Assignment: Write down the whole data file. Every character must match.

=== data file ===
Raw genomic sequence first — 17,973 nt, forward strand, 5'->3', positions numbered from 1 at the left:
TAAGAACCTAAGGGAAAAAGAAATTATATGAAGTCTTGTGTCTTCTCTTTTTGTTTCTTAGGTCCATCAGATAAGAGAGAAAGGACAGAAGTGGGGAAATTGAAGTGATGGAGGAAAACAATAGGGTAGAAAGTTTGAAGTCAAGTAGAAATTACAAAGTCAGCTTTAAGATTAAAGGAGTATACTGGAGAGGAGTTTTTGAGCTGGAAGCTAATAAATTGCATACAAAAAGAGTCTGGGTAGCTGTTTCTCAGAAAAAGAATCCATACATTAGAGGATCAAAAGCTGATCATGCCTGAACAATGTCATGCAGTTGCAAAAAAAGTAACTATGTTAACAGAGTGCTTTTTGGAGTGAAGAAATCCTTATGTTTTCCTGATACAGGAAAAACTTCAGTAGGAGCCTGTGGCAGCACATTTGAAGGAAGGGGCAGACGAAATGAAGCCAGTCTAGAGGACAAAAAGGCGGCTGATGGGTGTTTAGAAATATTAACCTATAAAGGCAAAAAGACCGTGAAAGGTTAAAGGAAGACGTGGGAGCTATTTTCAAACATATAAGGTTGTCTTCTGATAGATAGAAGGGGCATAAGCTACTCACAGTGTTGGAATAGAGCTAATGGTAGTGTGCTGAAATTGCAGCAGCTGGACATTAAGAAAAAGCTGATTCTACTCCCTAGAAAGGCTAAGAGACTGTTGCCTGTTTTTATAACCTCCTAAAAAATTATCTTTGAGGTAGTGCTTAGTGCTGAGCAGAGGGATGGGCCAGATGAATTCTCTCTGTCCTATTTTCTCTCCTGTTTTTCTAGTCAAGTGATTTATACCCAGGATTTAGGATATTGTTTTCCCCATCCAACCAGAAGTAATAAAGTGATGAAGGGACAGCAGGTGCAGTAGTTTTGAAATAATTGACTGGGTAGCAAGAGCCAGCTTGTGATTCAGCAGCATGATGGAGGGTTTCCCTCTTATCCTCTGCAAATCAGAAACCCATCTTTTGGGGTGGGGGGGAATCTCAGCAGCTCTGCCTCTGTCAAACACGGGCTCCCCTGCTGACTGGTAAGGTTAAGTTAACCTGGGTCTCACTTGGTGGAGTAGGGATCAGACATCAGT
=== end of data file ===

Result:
Raw genomic sequence first — 17,973 nt, forward strand, 5'->3', positions numbered from 1 at the left:
TAAGAACCTAAGGGAAAAAGAAATTATATGAAGTCTTGTGTCTTCTCTTTTTGTTTCTTAGGTCCATCAGATAAGAGAGAAAGGACAGAAGTGGGGAAATTGAAGTGATGGAGGAAAACAATAGGGTAGAAAGTTTGAAGTCAAGTAGAAATTACAAAGTCAGCTTTAAGATTAAAGGAGTATACTGGAGAGGAGTTTTTGAGCTGGAAGCTAATAAATTGCATACAAAAAGAGTCTGGGTAGCTGTTTCTCAGAAAAAGAATCCATACATTAGAGGATCAAAAGCTGATCATGCCTGAACAATGTCATGCAGTTGCAAAAAAAGTAACTATGTTAACAGAGTGCTTTTTGGAGTGAAGAAATCCTTATGTTTTCCTGATACAGGAAAAACTTCAGTAGGAGCCTGTGGCAGCACATTTGAAGGAAGGGGCAGACGAAATGAAGCCAGTCTAGAGGACAAAAAGGCGGCTGATGGGTGTTTAGAAATATTAACCTATAAAGGCAAAAAGACCGTGAAAGGTTAAAGGAAGACGTGGGAGCTATTTTCAAACATATAAGGTTGTCTTCTGATAGATAGAAGGGGCATAAGCTACTCACAGTGTTGGAATAGAGCTAATGGTAGTGTGCTGAAATTGCAGCAGCTGGACATTAAGAAAAAGCTGATTCTACTCCCTAGAAAGGCTAAGAGACTGTTGCCTGTTTTTATAACCTCCTAAAAAATTATCTTTGAGGTAGTGCTTAGTGCTGAGCAGAGGGATGGGCCAGATGAATTCTCTCTGTCCTATTTTCTCTCCTGTTTTTCTAGTCAAGTGATTTATACCCAGGATTTAGGATATTGTTTTCCCCATCCAACCAGAAGTAATAAAGTGATGAAGGGACAGCAGGTGCAGTAGTTTTGAAATAATTGACTGGGTAGCAAGAGCCAGCTTGTGATTCAGCAGCATGATGGAGGGTTTCCCTCTTATCCTCTGCAAATCAGAAACCCATCTTTTGGGGTGGGGGGGAATCTCAGCAGCTCTGCCTCTGTCAAACACGGGCTCCCCTGCTGACTGGTAAGGTTAAGTTAACCTGGGTCTCACTTGGTGGAGTAGGGATCAGACATCAGT